That’s not necessarily a bad thing. It helps to reset the expectations: Civilization, as we know it, is over. It’s been enough time since the zombie outbreak that everyone knows help is never coming. Everyone’s seen death and loss in droves. It’s definitely time for a glass-half-full outlook. The darkness isn’t what stagnates The Walking Dead, though. It’s literal non-movement.

For two solid hours two characters hole up in a house and wander around the enclosed space. There are elements of people that are revealed and we, as an audience, see our humanity through their choices… kinda. For the most part people just wander around the same dirty, dead spaces and don’t do anything. It’s supposed to remind us that there’s nowhere to go and there’s no hope, but at a certain point that starts to feel like, well, nothing.

Seinfeld was funny because the cast was a reflection of our true selves. The Walking Dead succeeds when it shows us that we are all at a loss in a tough situation. I’d never tell you that Seinfeld missed a step, but the whole idea was to go out on top. The Walking Dead seems to have made every point about humanity that it has to make. It’ll keep demolishing in the ratings because it is entertaining and well-made visually, but the story is about nothing now, and that’s certainly not intentional.

 

 

Image source; NY Daily News

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How is The Walking Dead like Dave Matthews Band?

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Scott Phillips

I like to think of The Walking Dead as the modern television version of the Dave Matthews Band. Remember how in the late 90s and early 2000s seemingly everyone liked Dave Matthews Band because it was safe to do so?

You could get asked by any adult, co-worker, or kid if you liked the Dave Matthews Band and if you said, “yes,” 95 percent of society would accept that answer while only five percent would call you out on your bullshit.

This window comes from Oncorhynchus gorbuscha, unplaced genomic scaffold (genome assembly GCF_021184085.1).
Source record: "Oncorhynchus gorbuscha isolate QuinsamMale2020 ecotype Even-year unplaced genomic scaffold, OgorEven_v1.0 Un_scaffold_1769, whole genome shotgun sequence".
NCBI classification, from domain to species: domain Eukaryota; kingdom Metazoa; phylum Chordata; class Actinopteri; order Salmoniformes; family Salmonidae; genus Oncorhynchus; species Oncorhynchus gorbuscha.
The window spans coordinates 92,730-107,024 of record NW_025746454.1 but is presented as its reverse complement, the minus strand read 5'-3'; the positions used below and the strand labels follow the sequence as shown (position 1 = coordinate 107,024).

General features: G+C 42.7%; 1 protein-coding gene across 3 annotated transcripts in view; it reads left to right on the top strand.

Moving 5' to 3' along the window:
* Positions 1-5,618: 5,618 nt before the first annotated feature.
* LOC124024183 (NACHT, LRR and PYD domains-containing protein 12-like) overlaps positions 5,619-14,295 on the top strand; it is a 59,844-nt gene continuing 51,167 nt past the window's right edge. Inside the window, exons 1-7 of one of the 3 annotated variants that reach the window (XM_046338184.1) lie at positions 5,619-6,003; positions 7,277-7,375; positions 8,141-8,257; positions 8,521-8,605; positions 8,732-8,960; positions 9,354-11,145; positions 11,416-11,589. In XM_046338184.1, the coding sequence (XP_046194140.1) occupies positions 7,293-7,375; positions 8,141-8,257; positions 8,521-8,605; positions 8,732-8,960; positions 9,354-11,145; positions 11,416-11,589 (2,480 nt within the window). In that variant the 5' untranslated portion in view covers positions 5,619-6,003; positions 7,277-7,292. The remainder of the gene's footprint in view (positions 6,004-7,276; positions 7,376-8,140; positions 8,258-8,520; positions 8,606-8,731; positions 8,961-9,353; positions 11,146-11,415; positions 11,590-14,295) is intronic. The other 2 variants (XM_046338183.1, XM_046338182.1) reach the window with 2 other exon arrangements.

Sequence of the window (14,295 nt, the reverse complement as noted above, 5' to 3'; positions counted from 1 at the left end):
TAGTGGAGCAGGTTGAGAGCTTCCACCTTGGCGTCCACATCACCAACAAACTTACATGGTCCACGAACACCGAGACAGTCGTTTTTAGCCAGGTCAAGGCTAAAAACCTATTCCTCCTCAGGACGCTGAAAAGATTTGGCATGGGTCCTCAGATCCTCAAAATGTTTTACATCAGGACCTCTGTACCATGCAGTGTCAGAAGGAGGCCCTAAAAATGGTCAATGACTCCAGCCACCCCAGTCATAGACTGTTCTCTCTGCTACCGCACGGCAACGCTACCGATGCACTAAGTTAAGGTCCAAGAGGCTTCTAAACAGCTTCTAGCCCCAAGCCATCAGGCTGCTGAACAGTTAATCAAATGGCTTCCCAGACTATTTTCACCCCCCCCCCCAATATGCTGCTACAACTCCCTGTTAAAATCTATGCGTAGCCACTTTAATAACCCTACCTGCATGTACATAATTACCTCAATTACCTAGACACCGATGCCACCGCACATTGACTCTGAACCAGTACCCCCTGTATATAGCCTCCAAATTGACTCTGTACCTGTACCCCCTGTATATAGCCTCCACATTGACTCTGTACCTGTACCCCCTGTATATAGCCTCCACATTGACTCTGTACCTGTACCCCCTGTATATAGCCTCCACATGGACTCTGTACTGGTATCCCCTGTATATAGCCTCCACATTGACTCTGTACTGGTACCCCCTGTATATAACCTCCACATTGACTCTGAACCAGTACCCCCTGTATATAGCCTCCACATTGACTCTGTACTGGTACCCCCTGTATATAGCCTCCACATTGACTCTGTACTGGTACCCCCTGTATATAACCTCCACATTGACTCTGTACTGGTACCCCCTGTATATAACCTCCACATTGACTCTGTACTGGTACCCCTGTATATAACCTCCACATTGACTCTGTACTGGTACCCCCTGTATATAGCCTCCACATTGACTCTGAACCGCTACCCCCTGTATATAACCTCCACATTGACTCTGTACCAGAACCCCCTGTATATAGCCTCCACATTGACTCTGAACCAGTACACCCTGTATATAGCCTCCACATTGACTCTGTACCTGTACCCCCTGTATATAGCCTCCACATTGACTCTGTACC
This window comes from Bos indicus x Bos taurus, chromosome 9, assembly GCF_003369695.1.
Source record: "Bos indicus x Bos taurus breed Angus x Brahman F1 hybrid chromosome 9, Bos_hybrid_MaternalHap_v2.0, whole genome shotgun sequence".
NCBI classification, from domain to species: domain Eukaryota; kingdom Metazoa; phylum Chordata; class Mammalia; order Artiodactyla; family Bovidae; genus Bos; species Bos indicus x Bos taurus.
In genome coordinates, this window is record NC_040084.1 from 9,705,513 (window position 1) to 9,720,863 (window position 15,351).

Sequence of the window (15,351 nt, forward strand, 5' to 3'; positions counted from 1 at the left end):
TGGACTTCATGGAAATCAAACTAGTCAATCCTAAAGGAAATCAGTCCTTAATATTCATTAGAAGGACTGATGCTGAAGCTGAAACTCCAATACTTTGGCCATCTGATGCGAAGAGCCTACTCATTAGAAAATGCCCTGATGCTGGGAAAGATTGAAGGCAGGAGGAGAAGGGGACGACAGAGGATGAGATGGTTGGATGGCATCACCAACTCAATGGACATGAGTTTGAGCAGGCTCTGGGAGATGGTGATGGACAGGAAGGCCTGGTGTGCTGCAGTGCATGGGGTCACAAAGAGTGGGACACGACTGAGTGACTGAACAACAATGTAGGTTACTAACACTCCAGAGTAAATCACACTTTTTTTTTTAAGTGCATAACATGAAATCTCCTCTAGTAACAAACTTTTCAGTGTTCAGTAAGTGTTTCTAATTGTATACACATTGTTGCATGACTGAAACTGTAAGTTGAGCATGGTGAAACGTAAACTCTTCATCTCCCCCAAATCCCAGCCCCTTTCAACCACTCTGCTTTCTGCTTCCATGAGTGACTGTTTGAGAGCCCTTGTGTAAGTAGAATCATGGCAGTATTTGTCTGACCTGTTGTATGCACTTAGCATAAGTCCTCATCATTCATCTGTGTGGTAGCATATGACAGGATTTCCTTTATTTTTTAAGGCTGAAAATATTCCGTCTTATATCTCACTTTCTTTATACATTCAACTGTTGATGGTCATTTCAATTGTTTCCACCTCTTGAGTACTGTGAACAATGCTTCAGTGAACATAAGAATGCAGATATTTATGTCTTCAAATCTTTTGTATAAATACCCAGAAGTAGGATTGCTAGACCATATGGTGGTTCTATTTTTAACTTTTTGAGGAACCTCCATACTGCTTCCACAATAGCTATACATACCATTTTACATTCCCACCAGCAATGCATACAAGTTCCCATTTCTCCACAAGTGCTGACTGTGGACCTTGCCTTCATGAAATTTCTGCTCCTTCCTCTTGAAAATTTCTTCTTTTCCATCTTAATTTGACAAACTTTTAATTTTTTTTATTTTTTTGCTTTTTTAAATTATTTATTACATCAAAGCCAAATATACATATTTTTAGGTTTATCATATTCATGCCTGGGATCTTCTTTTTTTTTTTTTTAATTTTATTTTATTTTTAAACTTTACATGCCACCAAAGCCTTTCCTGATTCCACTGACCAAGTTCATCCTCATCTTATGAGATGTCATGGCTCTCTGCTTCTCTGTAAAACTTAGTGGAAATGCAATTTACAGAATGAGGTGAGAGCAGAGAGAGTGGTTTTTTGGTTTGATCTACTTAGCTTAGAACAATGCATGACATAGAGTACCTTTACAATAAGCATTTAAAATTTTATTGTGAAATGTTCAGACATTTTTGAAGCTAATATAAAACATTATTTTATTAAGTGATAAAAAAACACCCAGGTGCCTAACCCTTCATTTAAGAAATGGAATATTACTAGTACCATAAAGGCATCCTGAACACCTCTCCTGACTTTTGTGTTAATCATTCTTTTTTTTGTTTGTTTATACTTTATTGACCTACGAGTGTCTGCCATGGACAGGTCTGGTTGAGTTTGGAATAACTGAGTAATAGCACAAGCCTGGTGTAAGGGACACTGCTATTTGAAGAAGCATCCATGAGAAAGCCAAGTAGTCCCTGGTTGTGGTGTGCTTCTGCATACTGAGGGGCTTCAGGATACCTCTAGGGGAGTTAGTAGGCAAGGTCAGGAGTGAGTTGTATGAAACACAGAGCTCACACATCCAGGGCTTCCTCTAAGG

Most people “sorta” liked Dave Matthews Band, but just wanted to fit in and give the answer easiest in doing so, so I feel like they became a bigger thing than they should have been. I can’t tell you how many kids I went to high school with who were so pumped to see “Dave” in concert yet NEVER speak about that band anymore. Not ever.

I feel the same way with The Walking Dead.

(Writer’s Note: This article — and subsequent thoughts — are strictly about The Walking Dead television show and not the graphic novels, or correlations to the novels or any other weird shit like that. I watch television, so that is what I’m strictly writing about here.)

It’s the most watched basic cable television show in history and I don’t know anyone that truly enjoys the show. Everyone sorta likes The Walking Dead; just like DMB. It can be amusing sometimes. The action-driven scenes involving zombies are decent enough.

But Rick is the same mindless character the last three seasons and his son Carl needs to die. Or maybe the producers saw that Carl couldn’t even play dead as a zombie and believed they would be best served keeping him alive and alternating episodes where he isn’t in the plotline. The kid that plays Carl is so bad that he makes the kid that played A.J. Soprano look like Tom Hanks. Michonne is finally getting a back story now of all times? And the new characters: Why should anyone care about them and their fate?

Do you ever go into each week begging for the next episode of TWD? The next episode is just always sort of there. I don’t know anyone that would list The Walking Dead as their favorite show on television. If they do, they’ve probably taken every Buzzfeed quiz about which television character they are or which deli meat they would be.